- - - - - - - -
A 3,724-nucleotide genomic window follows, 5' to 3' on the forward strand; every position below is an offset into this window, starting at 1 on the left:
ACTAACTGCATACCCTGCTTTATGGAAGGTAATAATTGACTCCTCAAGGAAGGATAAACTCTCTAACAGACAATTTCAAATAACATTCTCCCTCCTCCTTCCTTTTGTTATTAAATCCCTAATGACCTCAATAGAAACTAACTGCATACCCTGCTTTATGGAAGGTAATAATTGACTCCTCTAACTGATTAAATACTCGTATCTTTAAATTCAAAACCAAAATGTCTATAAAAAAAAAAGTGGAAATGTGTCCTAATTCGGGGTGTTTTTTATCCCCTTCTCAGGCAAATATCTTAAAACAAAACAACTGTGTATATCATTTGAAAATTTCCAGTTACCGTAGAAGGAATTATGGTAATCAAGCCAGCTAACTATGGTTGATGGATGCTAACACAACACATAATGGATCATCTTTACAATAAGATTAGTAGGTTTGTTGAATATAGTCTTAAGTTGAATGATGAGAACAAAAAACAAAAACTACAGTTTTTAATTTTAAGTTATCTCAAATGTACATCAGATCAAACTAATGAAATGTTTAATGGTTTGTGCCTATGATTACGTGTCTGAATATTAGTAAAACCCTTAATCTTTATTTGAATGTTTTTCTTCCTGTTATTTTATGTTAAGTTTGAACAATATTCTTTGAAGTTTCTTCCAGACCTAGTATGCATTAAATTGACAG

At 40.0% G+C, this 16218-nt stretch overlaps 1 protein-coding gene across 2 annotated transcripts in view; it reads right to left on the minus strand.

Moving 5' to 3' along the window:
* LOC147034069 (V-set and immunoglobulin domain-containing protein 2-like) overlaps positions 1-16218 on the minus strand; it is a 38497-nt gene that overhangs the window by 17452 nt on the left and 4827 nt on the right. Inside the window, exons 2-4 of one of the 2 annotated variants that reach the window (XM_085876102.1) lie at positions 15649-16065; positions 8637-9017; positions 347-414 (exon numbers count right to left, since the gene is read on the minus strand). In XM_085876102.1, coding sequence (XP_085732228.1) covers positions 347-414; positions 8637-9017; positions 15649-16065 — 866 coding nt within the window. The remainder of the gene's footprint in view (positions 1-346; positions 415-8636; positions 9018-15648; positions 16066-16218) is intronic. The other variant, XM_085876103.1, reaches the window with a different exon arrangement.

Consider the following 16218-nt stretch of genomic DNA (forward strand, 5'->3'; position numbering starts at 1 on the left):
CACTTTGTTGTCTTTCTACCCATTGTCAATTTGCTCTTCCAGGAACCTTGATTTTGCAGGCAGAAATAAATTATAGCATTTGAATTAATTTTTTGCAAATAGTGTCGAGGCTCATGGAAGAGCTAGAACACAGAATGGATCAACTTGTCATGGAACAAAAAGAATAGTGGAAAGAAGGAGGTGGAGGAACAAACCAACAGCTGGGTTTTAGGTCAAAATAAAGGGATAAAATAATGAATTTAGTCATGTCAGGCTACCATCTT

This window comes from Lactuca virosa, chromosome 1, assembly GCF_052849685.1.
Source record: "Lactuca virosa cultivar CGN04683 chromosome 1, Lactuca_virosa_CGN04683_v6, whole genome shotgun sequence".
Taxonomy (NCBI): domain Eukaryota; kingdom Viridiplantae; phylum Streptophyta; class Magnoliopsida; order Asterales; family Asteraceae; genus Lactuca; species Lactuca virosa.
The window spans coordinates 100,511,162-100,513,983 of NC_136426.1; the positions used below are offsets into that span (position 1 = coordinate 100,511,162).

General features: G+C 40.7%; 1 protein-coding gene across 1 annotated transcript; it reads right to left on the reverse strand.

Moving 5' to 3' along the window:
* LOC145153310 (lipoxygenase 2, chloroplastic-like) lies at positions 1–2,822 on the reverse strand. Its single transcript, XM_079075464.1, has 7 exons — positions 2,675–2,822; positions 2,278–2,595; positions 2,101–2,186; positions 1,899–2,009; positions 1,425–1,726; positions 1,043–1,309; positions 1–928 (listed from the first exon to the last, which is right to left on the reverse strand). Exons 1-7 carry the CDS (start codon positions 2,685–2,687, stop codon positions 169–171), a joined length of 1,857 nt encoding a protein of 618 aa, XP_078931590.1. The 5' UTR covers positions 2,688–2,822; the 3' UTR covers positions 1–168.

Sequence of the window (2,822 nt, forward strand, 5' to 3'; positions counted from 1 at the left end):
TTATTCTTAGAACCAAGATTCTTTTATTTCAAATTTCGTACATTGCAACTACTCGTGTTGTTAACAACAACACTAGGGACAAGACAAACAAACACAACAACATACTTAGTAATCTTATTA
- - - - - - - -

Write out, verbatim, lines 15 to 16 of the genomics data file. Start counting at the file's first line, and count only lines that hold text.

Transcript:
Sequence of the window (2,822 nt, forward strand, 5' to 3'; positions counted from 1 at the left end):
TTATTCTTAGAACCAAGATTCTTTTATTTCAAATTTCGTACATTGCAACTACTCGTGTTGTTAACAACAACACTAGGGACAAGACAAACAAACACAACAACATACTTAGTAATCTTATTA